Thursday, September 27, 2007

Corruption Index Blow for Bahrain

Gulf Daily News: Vol XXX, NO. 191, Thursday 27th September 2007

Corruption index blow for Bahrain


BAHRAIN was among 11 countries cited by Transparency International yesterday as having a "significant worsening in levels of perceived corruption" this year, despite retaining its rank as the third least corrupt country in the Arab world. Its global ranking also dropped in the 2007 Corruption Perception Index (CPI) from 36, among 163 countries last year, to 46, among 180 countries this year.
The index comes at a time when Bahrain is stepping up its war on corruption, with prosecution against officials from three national companies. It scores countries on a scale from zero to 10, with zero indicating high levels of perceived corruption and 10 indicating low levels.
Bahrain's score of 5.0 was down compared to last year's 5.7 and 2005's score of 5.6, but maintained its position behind Qatar (6.0) and the UAE (5.7).
TI's corruption perceptions index focuses on the public sector and defines corruption as "the abuse of public office for private gain".
Among the index's sources are surveys by the World Bank, the Economist Intelligence Unit, the African Development Bank and the Asian Development Bank.
The Berlin-based organisation said that countries with a significant worsening corruption levels include Austria, Bahrain, Belize, Jordan, Laos, Macao, Malta, Mauritius, Oman, Papua New Guinea and Thailand.
The 11 countries were also ranked among countries whose scores deteriorated most between last year and this year.
"In these cases, actual changes in perceptions occurred during the last two years," said TI in its report.
About the Middle East, the report states that this year's results "make clear that corruption and lack of transparency still constitute a very important challenge for development of the region".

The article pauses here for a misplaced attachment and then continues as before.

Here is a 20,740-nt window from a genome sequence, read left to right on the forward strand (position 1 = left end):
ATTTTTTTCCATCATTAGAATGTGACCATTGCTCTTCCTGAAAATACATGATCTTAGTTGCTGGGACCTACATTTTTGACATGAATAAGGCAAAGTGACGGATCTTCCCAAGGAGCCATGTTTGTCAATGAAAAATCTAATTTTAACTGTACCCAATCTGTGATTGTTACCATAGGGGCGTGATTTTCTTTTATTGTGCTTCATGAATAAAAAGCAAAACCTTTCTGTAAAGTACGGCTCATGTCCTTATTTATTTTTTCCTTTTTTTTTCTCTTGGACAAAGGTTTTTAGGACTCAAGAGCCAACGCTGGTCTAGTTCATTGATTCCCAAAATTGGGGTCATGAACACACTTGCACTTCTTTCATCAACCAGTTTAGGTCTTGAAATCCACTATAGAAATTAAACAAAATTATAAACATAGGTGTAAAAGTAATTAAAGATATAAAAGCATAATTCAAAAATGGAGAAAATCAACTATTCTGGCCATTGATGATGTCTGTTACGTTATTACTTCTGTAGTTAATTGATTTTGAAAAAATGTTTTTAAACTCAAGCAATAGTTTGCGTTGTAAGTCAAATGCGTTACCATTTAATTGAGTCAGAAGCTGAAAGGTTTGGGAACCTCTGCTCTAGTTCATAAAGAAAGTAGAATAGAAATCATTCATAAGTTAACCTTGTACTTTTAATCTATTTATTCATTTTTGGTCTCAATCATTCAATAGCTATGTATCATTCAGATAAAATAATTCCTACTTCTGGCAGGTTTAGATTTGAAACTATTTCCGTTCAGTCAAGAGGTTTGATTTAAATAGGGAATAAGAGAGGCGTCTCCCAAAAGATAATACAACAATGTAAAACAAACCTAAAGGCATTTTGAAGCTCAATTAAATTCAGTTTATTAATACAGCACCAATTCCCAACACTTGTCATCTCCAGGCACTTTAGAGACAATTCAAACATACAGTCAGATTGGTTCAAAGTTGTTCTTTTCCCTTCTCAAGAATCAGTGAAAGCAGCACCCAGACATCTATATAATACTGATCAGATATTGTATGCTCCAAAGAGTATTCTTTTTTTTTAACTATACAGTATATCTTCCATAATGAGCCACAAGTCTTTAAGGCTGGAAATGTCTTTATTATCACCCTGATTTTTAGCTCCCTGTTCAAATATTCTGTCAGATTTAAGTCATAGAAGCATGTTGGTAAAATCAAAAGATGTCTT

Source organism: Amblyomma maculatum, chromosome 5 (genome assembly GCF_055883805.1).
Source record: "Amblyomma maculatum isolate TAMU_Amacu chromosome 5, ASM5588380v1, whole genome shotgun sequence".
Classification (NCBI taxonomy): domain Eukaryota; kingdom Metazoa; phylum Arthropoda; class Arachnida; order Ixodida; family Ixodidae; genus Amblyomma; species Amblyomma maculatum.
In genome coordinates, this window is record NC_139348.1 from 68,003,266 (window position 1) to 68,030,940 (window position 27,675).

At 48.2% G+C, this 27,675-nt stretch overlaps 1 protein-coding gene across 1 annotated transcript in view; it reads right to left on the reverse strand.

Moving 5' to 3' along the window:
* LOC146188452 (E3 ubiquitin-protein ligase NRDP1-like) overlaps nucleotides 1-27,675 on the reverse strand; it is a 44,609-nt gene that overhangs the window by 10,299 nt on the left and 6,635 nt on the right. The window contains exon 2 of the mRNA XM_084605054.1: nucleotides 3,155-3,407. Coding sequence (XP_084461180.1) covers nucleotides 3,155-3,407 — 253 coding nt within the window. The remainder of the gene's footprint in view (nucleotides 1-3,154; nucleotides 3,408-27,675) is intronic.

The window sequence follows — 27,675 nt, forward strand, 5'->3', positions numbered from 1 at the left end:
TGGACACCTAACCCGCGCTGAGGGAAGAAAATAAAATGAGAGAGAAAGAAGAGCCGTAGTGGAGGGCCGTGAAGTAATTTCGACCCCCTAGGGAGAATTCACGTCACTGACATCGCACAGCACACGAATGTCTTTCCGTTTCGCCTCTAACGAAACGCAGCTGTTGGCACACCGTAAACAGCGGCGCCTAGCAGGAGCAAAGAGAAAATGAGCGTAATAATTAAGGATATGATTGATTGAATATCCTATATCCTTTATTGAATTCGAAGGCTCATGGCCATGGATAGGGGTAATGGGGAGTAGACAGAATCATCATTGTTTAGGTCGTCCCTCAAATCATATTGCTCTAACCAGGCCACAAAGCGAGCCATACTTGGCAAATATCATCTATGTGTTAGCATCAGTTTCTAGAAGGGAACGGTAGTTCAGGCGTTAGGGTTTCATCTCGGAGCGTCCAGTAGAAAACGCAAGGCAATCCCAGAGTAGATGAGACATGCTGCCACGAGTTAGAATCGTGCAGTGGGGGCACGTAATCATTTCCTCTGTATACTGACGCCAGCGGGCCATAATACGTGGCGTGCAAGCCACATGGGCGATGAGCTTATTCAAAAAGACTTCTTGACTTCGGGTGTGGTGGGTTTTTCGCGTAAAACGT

"For many countries in the Middle East, increased debate about corruption reflects slow but steady progress on legal reforms," it said.
It highlighted countries that ratified the United Nations Convention Against Corruption (UNCAC), namely Jordan, Kuwait, Libya, Qatar, the UAE and Yemen.
Bahrain signed the UNCAC on February 8, 2005, but has not yet ratified it.
Arab countries, which equaled or scored lower than Bahrain in the rankings, that take into consideration other variables, were Oman in 53rd place with a score of 4.7; Jordan, 53rd, 4.7; Kuwait, 60th, 4.3; Saudi Arabia, 79th, 3.4; Lebanon, 99th, 3.0; Yemen, Libya and Iran, 131st with each with a score of 2.5; Syria, 138th, 2.4; and Iraq, 178th with a score of 1.5.
Countries with a significant improvement included Costa Rica, Cuba, Czech Republic, Dominica, Italy, Macedonia, Romania and Suriname.
Among the major powers, Britain was ranked 12th, Germany 16th, Japan 17th, France 19th, the US 20th, while China, Brazil and India were tied at 72nd place, and Russia was 143rd.
Worst ranked for corruption were Myanmar and Somalia with a score of just 1.4, followed by Iraq on 1.5 and Haiti, which was bottom of last year's list with 1.6 points.
Officials from the Arab Shipbuilding and Repair Yard (Asry), Aluminium Bahrain (Alba) and Gulf Air are facing fraud and embezzlement charges as part of the country's efforts to step up its war on corruption.
A senior Asry official has been arrested and remanded in custody for a week for allegedly cheating the company out of BD40,000.
He is one of two Asry officials suspended on last Wednesday, following an extraordinary board meeting over investigation by an external auditor into alleged financial irregularities.
Six Gulf Air employees have also been charged with forgery and embezzlement.
They were among eight airline members of staff reported to the Public Prosecution by the airline on last Thursday for allegedly cheating customers.
The men, Bahrainis and expatriates, are said to have cheated Haj pilgrims out of BD3,785 last December.
Meanwhile, a senior Alba official and a former official are in custody, in a case allegedly involving more than $2.5 million (BD945,000) in illegal commission and discounts.

Al-Faseela: The 2007 Transparency Index report could be found on